• poly(ethylene oxide);
  • polymer/metal junctions;
  • electrode buffer layers;
  • bulk-heterojunction;
  • photovoltaics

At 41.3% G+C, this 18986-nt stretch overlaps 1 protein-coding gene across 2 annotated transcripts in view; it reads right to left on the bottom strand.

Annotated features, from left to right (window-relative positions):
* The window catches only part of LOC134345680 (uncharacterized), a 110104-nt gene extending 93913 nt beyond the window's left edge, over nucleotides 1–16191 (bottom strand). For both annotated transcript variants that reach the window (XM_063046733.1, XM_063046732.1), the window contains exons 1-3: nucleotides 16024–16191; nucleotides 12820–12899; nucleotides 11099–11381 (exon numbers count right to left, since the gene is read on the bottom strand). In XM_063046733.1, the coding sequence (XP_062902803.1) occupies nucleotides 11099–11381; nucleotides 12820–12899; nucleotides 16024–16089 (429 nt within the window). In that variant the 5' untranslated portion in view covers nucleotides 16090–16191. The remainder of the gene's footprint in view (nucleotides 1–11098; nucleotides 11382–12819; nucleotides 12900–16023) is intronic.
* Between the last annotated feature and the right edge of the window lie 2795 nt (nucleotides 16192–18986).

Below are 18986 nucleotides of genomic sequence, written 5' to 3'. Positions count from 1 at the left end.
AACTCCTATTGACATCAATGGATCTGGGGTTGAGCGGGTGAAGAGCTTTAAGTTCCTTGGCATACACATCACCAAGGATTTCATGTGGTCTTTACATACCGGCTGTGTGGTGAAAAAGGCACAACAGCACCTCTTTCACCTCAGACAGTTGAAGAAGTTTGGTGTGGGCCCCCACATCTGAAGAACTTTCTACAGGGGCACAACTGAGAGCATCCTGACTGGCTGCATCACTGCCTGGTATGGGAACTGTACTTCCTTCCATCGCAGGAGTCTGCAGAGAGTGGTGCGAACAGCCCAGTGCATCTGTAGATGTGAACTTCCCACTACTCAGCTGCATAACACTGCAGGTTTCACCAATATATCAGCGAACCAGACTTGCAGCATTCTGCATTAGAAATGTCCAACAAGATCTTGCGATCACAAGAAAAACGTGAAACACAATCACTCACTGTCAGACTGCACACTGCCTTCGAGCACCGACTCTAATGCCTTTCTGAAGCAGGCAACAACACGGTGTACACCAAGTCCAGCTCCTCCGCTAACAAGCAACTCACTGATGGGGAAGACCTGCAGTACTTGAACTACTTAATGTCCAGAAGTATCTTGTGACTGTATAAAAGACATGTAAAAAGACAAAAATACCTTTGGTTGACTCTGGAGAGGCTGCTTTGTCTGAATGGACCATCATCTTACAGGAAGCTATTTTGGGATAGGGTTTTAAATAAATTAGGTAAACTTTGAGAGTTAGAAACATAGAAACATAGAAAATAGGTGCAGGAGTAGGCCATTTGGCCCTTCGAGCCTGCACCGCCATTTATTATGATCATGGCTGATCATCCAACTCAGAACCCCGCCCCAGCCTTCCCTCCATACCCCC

The role of poly(ethylene oxide) polymer is investigated as an effective buffer with Al electrodes to markedly improve the electrode interface and enhance the open-circuit voltage (VOC) and the power conversion efficiency (PCE, η) of poly(3-hexylthiophene) (P3HT):[6,6]-phenyl C61-butyric acid methyl ester (PCBM)-based bulk-heterojunction (BHJ) solar cells. A unique process is developed by thermally co-evaporating the poly(ethylene glycol) dimethyl ether (PEGDE, Mn ca. 2000) polymer with Al metal simultaneously at different ratios in vacuum (10−6 Torr) to prepare the electrode buffers. The instant formation of a carbide-like junction at the ethylene oxide/Al interface during the thermal evaporation is of essential importance to the extraction of electrons through the Al electrode. The performance of P3HT:PCBM-based solar cells can be optimized by modulating the co-evaporation ratios of the PEGDE polymer with Al metal due to the changes in the work functions of the electrodes. The VOC and η for devices fabricated with Al electrode are 0.44 V and 1.64%, respectively, and significantly improve to 0.58 V and 4.00% when applying the PEGDE:Al(2:1)/Al electrode. This research leads to a novel electrode design – free of salts, additives, complicated syntheses, and having tunable work function – for fabricating high-performance photovoltaic cells.